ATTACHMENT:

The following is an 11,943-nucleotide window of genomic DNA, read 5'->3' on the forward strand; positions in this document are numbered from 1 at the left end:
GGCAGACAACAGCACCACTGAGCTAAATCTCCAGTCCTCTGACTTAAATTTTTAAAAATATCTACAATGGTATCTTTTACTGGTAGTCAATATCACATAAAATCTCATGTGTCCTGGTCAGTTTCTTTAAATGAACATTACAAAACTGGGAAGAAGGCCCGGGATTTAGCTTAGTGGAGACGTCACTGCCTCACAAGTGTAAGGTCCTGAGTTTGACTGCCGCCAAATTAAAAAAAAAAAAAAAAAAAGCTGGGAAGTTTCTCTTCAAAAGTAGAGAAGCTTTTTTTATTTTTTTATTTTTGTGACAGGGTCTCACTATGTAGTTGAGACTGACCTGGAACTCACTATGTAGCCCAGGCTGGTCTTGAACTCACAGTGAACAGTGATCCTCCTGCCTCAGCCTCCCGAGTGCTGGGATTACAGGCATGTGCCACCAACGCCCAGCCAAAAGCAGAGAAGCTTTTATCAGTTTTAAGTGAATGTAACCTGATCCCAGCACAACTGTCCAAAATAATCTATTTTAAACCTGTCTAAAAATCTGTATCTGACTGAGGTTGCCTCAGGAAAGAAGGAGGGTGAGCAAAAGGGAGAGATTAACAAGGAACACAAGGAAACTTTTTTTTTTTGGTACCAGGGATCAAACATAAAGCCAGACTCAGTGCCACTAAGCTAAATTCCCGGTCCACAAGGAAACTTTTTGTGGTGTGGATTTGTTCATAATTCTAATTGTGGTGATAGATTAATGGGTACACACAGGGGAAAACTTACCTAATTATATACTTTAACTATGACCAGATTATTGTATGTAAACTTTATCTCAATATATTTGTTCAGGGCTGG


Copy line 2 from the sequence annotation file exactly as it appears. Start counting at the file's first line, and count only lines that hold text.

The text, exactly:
GGCAGACAACAGCACCACTGAGCTAAATCTCCAGTCCTCTGACTTAAATTTTTAAAAATATCTACAATGGTATCTTTTACTGGTAGTCAATATCACATAAAATCTCATGTGTCCTGGTCAGTTTCTTTAAATGAACATTACAAAACTGGGAAGAAGGCCCGGGATTTAGCTTAGTGGAGACGTCACTGCCTCACAAGTGTAAGGTCCTGAGTTTGACTGCCGCCAAATTAAAAAAAAAAAAAAAAAAAGCTGGGAAGTTTCTCTTCAAAAGTAGAGAAGCTTTTTTTATTTTTTTATTTTTGTGACAGGGTCTCACTATGTAGTTGAGACTGACCTGGAACTCACTATGTAGCCCAGGCTGGTCTTGAACTCACAGTGAACAGTGATCCTCCTGCCTCAGCCTCCCGAGTGCTGGGATTACAGGCATGTGCCACCAACGCCCAGCCAAAAGCAGAGAAGCTTTTATCAGTTTTAAGTGAATGTAACCTGATCCCAGCACAACTGTCCAAAATAATCTATTTTAAACCTGTCTAAAAATCTGTATCTGACTGAGGTTGCCTCAGGAAAGAAGGAGGGTGAGCAAAAGGGAGAGATTAACAAGGAACACAAGGAAACTTTTTTTTTTTGGTACCAGGGATCAAACATAAAGCCAGACTCAGTGCCACTAAGCTAAATTCCCGGTCCACAAGGAAACTTTTTGTGGTGTGGATTTGTTCATAATTCTAATTGTGGTGATAGATTAATGGGTACACACAGGGGAAAACTTACCTAATTATATACTTTAACTATGACCAGATTATTGTATGTAAACTTTATCTCAATATATTTGTTCAGGGCTGG